Manufacturing activity in Japan registered its weakest growth in almost two years, according to the Markit Purchasing Managers' Index for July. And the Japanese economy could face additional obstacles if the US proceeds with auto tariffs – transport-equipment makers are the second-largest component of the TOPIX index at 8.7%.
But we still believe that the Bank of Japan (BoJ) will move gradually toward reducing monetary stimulus, which in our view is likely to undermine 10-year Japanese government bonds (JGBs) and push the yen higher.
- The BoJ has expressed concern over the negative effects of ultra-easy money on the country's banks, since a flat yield curve crimps profits. Media reports that the BoJ may be looking to raise its zero yield target on 10-year JGBs, introduced in 2016, pushed the yield 8 basis points higher on Monday – the largest daily move in almost two years. While the exact timing of a move is hard to predict, we see it coming later this year.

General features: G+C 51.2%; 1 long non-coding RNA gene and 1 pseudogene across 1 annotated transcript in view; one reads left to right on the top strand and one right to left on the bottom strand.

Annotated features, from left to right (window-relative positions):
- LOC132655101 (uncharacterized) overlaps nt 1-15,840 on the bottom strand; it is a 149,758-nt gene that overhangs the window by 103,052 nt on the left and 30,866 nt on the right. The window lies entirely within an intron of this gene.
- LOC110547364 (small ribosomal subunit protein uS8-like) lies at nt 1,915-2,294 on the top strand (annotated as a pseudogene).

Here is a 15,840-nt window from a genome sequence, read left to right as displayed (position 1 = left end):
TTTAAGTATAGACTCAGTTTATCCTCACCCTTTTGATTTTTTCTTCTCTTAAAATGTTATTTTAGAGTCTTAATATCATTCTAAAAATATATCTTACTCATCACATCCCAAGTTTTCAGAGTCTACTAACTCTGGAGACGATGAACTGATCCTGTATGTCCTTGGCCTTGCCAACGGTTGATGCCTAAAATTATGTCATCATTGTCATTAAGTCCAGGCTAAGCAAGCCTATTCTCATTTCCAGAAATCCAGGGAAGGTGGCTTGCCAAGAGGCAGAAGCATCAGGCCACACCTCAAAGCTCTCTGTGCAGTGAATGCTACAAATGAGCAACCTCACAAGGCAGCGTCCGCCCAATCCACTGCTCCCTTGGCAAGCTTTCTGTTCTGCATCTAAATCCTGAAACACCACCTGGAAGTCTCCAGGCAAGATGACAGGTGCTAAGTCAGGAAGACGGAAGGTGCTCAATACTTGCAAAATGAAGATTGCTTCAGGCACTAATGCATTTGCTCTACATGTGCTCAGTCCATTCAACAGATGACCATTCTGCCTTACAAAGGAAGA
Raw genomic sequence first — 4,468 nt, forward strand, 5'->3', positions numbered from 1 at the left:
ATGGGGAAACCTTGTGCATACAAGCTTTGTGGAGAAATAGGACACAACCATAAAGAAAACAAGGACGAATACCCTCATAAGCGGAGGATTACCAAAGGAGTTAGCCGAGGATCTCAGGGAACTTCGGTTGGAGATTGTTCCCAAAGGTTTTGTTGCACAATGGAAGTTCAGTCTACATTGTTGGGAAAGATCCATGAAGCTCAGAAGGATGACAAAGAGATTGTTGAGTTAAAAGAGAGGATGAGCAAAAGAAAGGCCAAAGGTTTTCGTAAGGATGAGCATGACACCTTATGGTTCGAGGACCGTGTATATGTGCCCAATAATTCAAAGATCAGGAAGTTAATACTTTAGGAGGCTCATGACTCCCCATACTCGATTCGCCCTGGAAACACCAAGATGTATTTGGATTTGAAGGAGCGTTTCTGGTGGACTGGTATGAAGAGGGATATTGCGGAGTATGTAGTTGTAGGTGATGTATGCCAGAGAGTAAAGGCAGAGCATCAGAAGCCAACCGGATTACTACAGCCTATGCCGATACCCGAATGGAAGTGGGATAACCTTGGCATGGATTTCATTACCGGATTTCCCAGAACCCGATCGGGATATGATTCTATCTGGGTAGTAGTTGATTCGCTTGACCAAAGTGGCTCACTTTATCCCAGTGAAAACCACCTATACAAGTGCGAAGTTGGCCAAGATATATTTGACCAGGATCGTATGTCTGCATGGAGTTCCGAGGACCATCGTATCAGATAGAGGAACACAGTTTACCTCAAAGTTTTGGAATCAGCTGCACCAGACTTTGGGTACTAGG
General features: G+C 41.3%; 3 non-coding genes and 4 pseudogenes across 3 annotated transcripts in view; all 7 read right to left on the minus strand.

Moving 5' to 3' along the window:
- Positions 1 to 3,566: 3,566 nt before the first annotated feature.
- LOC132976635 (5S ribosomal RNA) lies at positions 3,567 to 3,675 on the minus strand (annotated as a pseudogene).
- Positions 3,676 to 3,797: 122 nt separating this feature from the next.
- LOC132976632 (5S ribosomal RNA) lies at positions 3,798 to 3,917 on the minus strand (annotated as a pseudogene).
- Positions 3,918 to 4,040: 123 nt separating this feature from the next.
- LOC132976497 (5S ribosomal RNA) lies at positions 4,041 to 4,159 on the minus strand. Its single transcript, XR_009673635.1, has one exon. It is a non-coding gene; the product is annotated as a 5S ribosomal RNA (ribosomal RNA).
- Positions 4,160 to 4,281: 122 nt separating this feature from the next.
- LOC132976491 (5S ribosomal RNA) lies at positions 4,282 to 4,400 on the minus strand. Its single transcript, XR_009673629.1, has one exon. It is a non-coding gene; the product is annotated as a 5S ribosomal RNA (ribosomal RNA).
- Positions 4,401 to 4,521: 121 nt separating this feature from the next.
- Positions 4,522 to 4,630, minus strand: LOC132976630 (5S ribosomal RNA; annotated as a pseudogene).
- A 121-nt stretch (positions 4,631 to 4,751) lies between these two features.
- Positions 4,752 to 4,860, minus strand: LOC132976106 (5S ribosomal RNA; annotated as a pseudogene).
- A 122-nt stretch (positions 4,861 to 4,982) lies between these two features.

- The gradual ebbing of the deflationary threat in Japan makes a policy shift less risky for the BoJ. Wage growth has accelerated, with average monthly cash earnings averaging 0.9% in the first five months of the year, up from 0.5% last year.
So we remain confident in our underweight position in 10-year JGBs versus cash. With the yield curve so flat, this is also a relatively cheap position to hold at a cost of around 8 basis points per year. The prospect of higher yields is also positive for the yen, which we overweight versus the Taiwan dollar. This position also provides some portfolio protection against risk-off moves in equities, since Japanese investors typically repatriate funds in such periods.
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